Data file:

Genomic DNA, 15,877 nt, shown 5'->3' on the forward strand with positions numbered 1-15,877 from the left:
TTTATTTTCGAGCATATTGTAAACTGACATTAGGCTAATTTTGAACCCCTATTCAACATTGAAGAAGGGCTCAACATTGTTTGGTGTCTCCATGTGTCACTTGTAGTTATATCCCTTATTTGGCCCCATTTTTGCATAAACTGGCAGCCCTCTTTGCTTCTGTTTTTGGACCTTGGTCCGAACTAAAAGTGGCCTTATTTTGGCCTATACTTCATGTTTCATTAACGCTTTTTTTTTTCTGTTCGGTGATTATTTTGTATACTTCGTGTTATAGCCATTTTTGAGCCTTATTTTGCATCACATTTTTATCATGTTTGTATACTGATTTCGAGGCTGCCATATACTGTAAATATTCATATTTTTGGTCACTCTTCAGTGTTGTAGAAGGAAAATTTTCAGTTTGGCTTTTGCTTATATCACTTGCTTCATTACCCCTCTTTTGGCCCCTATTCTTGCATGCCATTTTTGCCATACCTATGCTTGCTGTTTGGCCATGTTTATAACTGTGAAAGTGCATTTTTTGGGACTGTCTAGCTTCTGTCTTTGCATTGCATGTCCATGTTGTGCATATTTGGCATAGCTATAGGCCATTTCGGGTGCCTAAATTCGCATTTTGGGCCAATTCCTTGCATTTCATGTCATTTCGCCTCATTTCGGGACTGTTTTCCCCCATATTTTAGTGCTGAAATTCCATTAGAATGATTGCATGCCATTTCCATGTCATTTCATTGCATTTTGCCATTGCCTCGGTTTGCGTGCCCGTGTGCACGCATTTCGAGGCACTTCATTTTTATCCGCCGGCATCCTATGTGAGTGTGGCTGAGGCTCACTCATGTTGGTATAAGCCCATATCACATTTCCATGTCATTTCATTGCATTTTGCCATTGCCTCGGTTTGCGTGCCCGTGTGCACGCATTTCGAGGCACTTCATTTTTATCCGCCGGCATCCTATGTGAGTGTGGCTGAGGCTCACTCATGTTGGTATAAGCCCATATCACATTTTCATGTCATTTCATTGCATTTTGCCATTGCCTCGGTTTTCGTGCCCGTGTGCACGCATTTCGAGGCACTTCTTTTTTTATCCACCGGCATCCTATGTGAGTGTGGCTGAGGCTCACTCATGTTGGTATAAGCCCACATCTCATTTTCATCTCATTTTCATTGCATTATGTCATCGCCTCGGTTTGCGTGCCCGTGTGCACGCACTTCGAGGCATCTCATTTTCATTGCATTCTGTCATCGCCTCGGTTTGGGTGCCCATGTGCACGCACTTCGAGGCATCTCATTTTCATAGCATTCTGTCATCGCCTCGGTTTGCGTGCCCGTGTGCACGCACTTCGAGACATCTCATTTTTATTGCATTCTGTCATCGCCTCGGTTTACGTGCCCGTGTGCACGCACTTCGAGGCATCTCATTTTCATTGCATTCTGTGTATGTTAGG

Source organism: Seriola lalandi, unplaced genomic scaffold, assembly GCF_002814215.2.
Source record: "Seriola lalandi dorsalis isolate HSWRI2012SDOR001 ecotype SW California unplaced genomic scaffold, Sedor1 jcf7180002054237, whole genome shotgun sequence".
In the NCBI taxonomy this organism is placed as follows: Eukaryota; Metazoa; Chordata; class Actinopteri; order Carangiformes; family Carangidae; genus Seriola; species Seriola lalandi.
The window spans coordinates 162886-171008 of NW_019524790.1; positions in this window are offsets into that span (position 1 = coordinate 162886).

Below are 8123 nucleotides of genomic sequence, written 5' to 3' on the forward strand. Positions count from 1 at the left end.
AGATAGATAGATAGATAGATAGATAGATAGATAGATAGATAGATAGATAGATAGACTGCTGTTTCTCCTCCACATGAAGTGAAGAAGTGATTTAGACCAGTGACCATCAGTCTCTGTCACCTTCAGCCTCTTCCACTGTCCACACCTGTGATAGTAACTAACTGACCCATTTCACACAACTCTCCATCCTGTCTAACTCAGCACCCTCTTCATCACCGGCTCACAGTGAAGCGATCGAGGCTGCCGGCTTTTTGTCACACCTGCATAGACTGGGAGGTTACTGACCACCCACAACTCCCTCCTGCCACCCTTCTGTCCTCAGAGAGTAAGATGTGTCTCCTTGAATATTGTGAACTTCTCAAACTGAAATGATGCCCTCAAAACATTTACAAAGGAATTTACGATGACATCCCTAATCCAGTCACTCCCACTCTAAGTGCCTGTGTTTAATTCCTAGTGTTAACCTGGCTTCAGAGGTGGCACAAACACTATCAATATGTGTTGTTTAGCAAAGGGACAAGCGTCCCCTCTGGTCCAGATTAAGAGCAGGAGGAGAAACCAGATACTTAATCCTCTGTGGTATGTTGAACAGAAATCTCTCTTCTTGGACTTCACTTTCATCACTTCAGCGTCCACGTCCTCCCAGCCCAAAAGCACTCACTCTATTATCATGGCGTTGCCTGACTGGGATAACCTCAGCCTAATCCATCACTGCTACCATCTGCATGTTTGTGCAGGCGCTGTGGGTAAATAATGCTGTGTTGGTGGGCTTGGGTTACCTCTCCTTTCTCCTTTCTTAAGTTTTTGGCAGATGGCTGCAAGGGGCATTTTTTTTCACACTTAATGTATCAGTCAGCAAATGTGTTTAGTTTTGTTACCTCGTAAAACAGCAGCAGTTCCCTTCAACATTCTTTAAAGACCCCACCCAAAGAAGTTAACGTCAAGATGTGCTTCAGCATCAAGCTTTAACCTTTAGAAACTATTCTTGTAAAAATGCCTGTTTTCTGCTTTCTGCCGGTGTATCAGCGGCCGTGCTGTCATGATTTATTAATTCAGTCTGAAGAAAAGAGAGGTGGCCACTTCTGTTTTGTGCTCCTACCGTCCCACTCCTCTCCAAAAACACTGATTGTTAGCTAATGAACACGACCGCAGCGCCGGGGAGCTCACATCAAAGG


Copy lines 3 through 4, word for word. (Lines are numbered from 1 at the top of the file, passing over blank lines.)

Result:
Source organism: Seriola lalandi, unplaced genomic scaffold, assembly GCF_002814215.2.
Source record: "Seriola lalandi dorsalis isolate HSWRI2012SDOR001 ecotype SW California unplaced genomic scaffold, Sedor1 jcf7180002054237, whole genome shotgun sequence".